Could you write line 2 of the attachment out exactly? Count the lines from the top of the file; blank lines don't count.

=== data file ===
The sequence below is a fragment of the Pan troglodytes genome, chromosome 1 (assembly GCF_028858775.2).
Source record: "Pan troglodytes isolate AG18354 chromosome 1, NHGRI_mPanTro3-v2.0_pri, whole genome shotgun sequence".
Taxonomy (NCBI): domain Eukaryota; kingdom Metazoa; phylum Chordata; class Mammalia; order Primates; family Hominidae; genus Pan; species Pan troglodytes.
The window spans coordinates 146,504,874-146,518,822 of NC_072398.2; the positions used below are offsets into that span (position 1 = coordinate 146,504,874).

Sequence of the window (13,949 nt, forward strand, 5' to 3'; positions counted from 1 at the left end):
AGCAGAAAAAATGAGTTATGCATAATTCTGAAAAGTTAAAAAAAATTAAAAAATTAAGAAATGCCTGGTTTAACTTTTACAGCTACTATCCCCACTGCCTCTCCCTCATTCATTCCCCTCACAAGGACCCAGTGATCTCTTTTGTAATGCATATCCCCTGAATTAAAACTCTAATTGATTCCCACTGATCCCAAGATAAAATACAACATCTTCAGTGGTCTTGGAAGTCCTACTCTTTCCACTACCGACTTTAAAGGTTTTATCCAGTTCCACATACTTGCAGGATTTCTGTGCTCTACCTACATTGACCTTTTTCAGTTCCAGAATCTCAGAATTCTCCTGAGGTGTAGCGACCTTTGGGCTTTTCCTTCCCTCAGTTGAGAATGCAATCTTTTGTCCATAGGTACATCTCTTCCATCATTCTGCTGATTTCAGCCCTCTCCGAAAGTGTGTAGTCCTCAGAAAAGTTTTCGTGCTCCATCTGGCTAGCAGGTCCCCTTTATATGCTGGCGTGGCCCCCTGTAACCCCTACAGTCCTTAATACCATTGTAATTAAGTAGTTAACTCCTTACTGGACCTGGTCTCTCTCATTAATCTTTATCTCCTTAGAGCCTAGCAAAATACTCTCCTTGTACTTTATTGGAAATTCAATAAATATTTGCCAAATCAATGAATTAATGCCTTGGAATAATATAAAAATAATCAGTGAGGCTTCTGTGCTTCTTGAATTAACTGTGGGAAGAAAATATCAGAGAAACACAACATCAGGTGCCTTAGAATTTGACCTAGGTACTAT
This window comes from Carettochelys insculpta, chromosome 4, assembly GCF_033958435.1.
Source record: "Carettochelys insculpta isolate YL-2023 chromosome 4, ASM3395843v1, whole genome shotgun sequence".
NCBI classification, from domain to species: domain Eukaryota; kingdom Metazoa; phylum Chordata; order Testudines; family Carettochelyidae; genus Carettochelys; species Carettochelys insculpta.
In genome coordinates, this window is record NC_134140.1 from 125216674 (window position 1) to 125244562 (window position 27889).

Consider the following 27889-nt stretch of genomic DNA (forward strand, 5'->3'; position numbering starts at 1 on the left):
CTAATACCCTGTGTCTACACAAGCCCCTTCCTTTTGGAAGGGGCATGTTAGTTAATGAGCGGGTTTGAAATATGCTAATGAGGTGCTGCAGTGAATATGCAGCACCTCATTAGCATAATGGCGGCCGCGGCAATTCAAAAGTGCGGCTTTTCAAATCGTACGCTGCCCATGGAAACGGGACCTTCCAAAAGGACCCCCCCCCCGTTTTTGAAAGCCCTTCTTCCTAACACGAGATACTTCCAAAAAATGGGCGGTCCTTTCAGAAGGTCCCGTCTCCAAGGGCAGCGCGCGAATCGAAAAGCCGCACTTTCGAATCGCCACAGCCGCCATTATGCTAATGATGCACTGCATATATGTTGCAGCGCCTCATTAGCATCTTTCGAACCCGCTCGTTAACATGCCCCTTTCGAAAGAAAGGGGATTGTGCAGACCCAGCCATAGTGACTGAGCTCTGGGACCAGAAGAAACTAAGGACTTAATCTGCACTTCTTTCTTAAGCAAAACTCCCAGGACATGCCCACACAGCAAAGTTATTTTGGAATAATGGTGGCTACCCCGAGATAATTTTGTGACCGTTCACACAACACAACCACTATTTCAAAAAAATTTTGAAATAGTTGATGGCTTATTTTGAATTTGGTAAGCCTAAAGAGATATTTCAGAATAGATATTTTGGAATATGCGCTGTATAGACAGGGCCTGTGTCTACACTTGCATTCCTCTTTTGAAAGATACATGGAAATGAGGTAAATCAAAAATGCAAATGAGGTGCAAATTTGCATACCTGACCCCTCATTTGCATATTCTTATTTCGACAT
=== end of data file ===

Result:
Source record: "Pan troglodytes isolate AG18354 chromosome 1, NHGRI_mPanTro3-v2.0_pri, whole genome shotgun sequence".